Dairy farmers in the UK are being urged to start planning now for winter feeding to ensure cows receive consistent rations and achieve optimum milk yields.

With varying silage quality experienced this year, Lallemand Animal Nutrition's regional business manager for Scotland, Csaba Adamik, says it is important for dairy farmers to undertake analysis of their forages to gain an accurate picture of the quality of their silages.

"Measuring silage clamps and assessing the quantity of forages available to them is equally important," says Mr Adamik.

He says once farmers are aware of this, they can plan ahead to ensure their rations are balanced to meet their cows' needs.

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"If producers start planning for winter now, it should help them to achieve optimum milk production in a financially and environmentally sustainable manner," he adds.

"In instances where silage quality changes throughout winter, rations should be reformulated to maintain optimum nutrient levels."

In addition, Mr Adamik says farmers must pay close attention to their clamp management and aim to feed a consistent ration every day.

The Northern Farmer: Lallemand Animal Nutrition's regional business manager for Scotland, Csaba Adamik

"To achieve this while minimising waste, producers should feed out in a vertical column from the clamp to ensure silage quality is consistent in every mix," he explains.

"Producers should also aim to move across the whole clamp face in less than three or four days. In case of very wide clamp faces, taking shallower grabs, rather than full grabs will help to avoid silage being exposed to oxygen for too long, as that can affect aerobic stability of the silage negatively."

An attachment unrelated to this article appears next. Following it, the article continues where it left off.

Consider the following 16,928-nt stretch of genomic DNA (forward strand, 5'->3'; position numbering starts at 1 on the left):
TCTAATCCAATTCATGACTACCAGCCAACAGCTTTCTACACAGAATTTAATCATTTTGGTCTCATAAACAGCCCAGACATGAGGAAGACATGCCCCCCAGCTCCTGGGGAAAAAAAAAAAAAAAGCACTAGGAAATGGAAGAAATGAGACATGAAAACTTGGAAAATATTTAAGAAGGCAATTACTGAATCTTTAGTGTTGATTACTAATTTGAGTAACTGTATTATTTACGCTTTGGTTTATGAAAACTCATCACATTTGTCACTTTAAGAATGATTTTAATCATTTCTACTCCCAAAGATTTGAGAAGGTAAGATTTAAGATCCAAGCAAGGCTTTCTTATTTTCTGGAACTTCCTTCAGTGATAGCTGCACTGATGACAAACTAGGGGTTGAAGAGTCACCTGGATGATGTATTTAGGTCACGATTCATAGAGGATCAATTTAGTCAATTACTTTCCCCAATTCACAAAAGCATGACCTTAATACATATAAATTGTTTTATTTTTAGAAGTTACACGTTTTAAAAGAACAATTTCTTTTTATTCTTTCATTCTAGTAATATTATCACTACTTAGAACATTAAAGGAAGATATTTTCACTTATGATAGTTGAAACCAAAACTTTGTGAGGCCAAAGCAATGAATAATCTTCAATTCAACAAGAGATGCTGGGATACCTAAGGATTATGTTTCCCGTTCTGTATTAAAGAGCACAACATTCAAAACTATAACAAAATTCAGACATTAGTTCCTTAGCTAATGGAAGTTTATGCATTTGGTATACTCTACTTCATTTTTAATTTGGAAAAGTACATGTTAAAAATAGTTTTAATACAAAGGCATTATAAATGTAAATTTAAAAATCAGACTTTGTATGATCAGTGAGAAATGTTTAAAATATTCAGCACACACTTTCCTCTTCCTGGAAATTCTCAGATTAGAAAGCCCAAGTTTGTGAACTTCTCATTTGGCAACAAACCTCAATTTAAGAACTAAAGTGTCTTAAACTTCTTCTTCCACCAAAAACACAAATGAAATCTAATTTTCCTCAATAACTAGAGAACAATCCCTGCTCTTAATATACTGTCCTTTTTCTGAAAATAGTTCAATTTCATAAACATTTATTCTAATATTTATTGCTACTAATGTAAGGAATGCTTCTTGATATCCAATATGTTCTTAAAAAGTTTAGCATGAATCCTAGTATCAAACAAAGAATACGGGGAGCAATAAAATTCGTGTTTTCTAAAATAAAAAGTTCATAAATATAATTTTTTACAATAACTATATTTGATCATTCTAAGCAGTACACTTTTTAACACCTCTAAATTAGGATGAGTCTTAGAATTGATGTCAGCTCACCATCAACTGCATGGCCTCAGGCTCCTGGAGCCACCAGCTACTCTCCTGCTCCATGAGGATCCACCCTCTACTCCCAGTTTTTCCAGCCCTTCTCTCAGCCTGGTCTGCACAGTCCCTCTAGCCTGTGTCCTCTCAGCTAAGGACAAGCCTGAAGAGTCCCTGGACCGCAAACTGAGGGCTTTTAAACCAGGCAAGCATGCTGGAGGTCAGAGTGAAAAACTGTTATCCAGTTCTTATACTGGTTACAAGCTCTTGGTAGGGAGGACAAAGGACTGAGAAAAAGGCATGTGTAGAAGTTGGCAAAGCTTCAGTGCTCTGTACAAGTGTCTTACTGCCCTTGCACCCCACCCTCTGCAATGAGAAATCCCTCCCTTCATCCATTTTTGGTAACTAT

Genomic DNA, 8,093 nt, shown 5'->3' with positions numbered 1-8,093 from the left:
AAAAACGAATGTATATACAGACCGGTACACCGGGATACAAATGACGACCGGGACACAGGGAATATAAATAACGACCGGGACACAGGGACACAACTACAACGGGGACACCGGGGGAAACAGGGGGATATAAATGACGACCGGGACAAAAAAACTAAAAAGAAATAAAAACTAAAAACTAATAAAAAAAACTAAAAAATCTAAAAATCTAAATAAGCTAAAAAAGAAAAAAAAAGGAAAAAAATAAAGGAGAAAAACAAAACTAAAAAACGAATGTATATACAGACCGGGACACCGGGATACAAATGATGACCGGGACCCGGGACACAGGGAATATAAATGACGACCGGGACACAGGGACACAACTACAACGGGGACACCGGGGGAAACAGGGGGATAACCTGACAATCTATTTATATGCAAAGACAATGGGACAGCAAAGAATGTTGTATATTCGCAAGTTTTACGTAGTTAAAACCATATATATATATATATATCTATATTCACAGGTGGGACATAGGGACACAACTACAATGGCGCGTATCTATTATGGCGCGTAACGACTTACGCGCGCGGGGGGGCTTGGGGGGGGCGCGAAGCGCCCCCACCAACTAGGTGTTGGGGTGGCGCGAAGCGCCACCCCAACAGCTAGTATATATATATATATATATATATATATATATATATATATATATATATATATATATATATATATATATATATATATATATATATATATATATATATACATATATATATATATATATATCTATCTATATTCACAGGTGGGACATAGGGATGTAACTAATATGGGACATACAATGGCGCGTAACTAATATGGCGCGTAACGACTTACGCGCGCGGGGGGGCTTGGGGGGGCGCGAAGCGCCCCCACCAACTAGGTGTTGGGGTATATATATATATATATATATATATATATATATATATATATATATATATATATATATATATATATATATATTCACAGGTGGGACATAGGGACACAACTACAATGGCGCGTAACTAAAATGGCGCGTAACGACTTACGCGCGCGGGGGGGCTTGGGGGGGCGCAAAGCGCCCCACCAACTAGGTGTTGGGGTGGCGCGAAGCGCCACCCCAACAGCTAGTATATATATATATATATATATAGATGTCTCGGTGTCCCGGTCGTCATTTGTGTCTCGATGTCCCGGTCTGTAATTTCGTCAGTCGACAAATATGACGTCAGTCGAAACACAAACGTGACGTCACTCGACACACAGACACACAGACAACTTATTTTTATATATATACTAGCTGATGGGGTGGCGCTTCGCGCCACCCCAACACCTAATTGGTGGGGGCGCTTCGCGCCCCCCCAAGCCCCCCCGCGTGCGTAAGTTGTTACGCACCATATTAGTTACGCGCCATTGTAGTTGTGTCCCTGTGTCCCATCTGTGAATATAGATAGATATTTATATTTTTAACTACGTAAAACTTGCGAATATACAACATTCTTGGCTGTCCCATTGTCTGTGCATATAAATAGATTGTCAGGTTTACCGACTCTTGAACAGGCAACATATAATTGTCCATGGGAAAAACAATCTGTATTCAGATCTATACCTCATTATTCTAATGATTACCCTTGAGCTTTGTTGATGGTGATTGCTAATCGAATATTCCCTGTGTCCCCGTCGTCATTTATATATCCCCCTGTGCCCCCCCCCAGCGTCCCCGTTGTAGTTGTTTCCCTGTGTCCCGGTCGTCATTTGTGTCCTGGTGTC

Mr Adamik says how the ration is delivered, should be another area of focus.

He says: "Feeding out wagon mix rations between milkings, and not at milking time, increases feeding bouts and can improve feed efficiency by as much as seven per cent.

"In addition, pushing feed up regularly and feeding twice a day or more increases dry matter intakes, reduces sorting, and leads to increased lying time and improved rumination activity."

He says feeding a rumen-specific live yeast, like Levucell SC, can help balance rations, while also delivering environmental benefits.

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"The yeast works by optimising rumen function, increasing ration digestibility and feed efficiency - ensuring cows get the most out of the feed available to them," explains Mr Adamik.

"Studies have shown that inclusion of the live yeast in rations improves feed efficiency by three to six per cent in lactation and subsequently reduces the carbon footprint of milk production by up to six per cent.

"When fed prior to calving, the yeast reduces body weight loss and promotes early lactation feed intake. This, combined with the improved feed efficiency during lactation has the potential to improve milk yields by up to eight per cent, making a significant contribution to sustainable milk production," adds Mr Adamik.